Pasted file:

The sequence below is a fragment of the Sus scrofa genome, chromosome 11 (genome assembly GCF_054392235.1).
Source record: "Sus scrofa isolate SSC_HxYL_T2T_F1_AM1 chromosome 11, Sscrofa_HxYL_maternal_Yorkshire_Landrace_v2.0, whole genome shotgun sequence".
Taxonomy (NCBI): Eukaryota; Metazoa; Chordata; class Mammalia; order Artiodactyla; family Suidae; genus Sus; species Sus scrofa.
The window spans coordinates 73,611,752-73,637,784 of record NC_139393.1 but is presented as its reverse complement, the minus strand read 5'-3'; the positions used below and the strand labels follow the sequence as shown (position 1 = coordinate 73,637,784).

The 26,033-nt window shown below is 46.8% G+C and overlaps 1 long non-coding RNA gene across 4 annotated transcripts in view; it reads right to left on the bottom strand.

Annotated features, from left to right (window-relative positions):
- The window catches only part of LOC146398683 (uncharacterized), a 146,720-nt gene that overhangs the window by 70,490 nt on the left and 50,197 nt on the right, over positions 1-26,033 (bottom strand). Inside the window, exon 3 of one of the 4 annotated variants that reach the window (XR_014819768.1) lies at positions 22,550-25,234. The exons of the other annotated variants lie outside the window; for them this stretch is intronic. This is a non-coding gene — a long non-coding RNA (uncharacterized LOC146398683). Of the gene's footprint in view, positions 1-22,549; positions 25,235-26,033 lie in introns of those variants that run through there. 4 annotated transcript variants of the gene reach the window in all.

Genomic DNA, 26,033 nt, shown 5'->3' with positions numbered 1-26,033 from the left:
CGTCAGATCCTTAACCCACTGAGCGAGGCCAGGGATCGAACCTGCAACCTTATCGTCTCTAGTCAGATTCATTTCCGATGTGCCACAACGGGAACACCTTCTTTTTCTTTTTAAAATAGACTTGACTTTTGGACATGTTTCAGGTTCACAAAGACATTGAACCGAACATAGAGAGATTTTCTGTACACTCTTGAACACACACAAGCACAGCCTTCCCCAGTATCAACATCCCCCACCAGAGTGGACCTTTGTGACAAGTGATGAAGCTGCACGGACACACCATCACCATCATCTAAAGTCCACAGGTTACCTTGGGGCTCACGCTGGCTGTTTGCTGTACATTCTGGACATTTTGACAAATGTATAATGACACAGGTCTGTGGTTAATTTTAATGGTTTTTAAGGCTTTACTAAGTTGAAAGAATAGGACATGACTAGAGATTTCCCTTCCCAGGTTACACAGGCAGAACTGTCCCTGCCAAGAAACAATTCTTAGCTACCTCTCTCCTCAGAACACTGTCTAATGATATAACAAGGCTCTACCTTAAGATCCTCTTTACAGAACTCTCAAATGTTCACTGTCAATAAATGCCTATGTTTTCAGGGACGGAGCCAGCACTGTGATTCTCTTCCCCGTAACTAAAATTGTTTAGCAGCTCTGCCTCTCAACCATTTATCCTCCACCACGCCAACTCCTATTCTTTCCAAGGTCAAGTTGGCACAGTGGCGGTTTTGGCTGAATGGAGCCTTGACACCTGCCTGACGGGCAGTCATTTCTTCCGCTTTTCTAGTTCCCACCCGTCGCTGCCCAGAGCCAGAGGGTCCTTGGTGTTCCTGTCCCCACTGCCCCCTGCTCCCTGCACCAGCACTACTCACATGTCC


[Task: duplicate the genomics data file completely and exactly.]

The sequence below is a fragment of the Sus scrofa genome, chromosome 11 (genome assembly GCF_054392235.1).
Source record: "Sus scrofa isolate SSC_HxYL_T2T_F1_AM1 chromosome 11, Sscrofa_HxYL_maternal_Yorkshire_Landrace_v2.0, whole genome shotgun sequence".
Taxonomy (NCBI): Eukaryota; Metazoa; Chordata; class Mammalia; order Artiodactyla; family Suidae; genus Sus; species Sus scrofa.
The window spans coordinates 73,611,752-73,637,784 of record NC_139393.1 but is presented as its reverse complement, the minus strand read 5'-3'; the positions used below and the strand labels follow the sequence as shown (position 1 = coordinate 73,637,784).

The 26,033-nt window shown below is 46.8% G+C and overlaps 1 long non-coding RNA gene across 4 annotated transcripts in view; it reads right to left on the bottom strand.

Annotated features, from left to right (window-relative positions):
- The window catches only part of LOC146398683 (uncharacterized), a 146,720-nt gene that overhangs the window by 70,490 nt on the left and 50,197 nt on the right, over positions 1-26,033 (bottom strand). Inside the window, exon 3 of one of the 4 annotated variants that reach the window (XR_014819768.1) lies at positions 22,550-25,234. The exons of the other annotated variants lie outside the window; for them this stretch is intronic. This is a non-coding gene — a long non-coding RNA (uncharacterized LOC146398683). Of the gene's footprint in view, positions 1-22,549; positions 25,235-26,033 lie in introns of those variants that run through there. 4 annotated transcript variants of the gene reach the window in all.

Genomic DNA, 26,033 nt, shown 5'->3' with positions numbered 1-26,033 from the left:
CGTCAGATCCTTAACCCACTGAGCGAGGCCAGGGATCGAACCTGCAACCTTATCGTCTCTAGTCAGATTCATTTCCGATGTGCCACAACGGGAACACCTTCTTTTTCTTTTTAAAATAGACTTGACTTTTGGACATGTTTCAGGTTCACAAAGACATTGAACCGAACATAGAGAGATTTTCTGTACACTCTTGAACACACACAAGCACAGCCTTCCCCAGTATCAACATCCCCCACCAGAGTGGACCTTTGTGACAAGTGATGAAGCTGCACGGACACACCATCACCATCATCTAAAGTCCACAGGTTACCTTGGGGCTCACGCTGGCTGTTTGCTGTACATTCTGGACATTTTGACAAATGTATAATGACACAGGTCTGTGGTTAATTTTAATGGTTTTTAAGGCTTTACTAAGTTGAAAGAATAGGACATGACTAGAGATTTCCCTTCCCAGGTTACACAGGCAGAACTGTCCCTGCCAAGAAACAATTCTTAGCTACCTCTCTCCTCAGAACACTGTCTAATGATATAACAAGGCTCTACCTTAAGATCCTCTTTACAGAACTCTCAAATGTTCACTGTCAATAAATGCCTATGTTTTCAGGGACGGAGCCAGCACTGTGATTCTCTTCCCCGTAACTAAAATTGTTTAGCAGCTCTGCCTCTCAACCATTTATCCTCCACCACGCCAACTCCTATTCTTTCCAAGGTCAAGTTGGCACAGTGGCGGTTTTGGCTGAATGGAGCCTTGACACCTGCCTGACGGGCAGTCATTTCTTCCGCTTTTCTAGTTCCCACCCGTCGCTGCCCAGAGCCAGAGGGTCCTTGGTGTTCCTGTCCCCACTGCCCCCTGCTCCCTGCACCAGCACTACTCACATGTCC